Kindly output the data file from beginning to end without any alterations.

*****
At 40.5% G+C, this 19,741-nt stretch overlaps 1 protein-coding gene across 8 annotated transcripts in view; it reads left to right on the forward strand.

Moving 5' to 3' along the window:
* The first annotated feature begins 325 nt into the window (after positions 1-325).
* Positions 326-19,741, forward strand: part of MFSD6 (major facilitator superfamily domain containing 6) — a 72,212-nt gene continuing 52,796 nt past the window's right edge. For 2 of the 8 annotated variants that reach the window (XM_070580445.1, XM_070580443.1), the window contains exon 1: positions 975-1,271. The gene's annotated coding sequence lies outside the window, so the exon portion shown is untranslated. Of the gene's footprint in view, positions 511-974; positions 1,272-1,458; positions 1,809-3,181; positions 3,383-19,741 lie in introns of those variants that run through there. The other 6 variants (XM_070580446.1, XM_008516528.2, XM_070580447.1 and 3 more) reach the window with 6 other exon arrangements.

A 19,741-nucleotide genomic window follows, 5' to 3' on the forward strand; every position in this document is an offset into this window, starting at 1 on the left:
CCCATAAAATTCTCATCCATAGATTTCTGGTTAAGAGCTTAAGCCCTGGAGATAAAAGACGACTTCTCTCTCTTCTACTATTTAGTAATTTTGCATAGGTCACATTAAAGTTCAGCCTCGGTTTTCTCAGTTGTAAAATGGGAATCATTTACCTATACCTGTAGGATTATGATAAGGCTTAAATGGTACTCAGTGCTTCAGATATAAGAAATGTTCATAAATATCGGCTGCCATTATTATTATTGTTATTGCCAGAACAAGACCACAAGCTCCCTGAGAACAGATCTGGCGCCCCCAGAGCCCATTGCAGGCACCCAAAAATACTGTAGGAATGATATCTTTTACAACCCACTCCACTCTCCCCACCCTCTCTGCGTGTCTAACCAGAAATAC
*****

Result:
At 40.5% G+C, this 19,741-nt stretch overlaps 1 protein-coding gene across 8 annotated transcripts in view; it reads left to right on the forward strand.

Moving 5' to 3' along the window:
* The first annotated feature begins 325 nt into the window (after positions 1-325).
* Positions 326-19,741, forward strand: part of MFSD6 (major facilitator superfamily domain containing 6) — a 72,212-nt gene continuing 52,796 nt past the window's right edge. For 2 of the 8 annotated variants that reach the window (XM_070580445.1, XM_070580443.1), the window contains exon 1: positions 975-1,271. The gene's annotated coding sequence lies outside the window, so the exon portion shown is untranslated. Of the gene's footprint in view, positions 511-974; positions 1,272-1,458; positions 1,809-3,181; positions 3,383-19,741 lie in introns of those variants that run through there. The other 6 variants (XM_070580446.1, XM_008516528.2, XM_070580447.1 and 3 more) reach the window with 6 other exon arrangements.

A 19,741-nucleotide genomic window follows, 5' to 3' on the forward strand; every position in this document is an offset into this window, starting at 1 on the left:
CCCATAAAATTCTCATCCATAGATTTCTGGTTAAGAGCTTAAGCCCTGGAGATAAAAGACGACTTCTCTCTCTTCTACTATTTAGTAATTTTGCATAGGTCACATTAAAGTTCAGCCTCGGTTTTCTCAGTTGTAAAATGGGAATCATTTACCTATACCTGTAGGATTATGATAAGGCTTAAATGGTACTCAGTGCTTCAGATATAAGAAATGTTCATAAATATCGGCTGCCATTATTATTATTGTTATTGCCAGAACAAGACCACAAGCTCCCTGAGAACAGATCTGGCGCCCCCAGAGCCCATTGCAGGCACCCAAAAATACTGTAGGAATGATATCTTTTACAACCCACTCCACTCTCCCCACCCTCTCTGCGTGTCTAACCAGAAATAC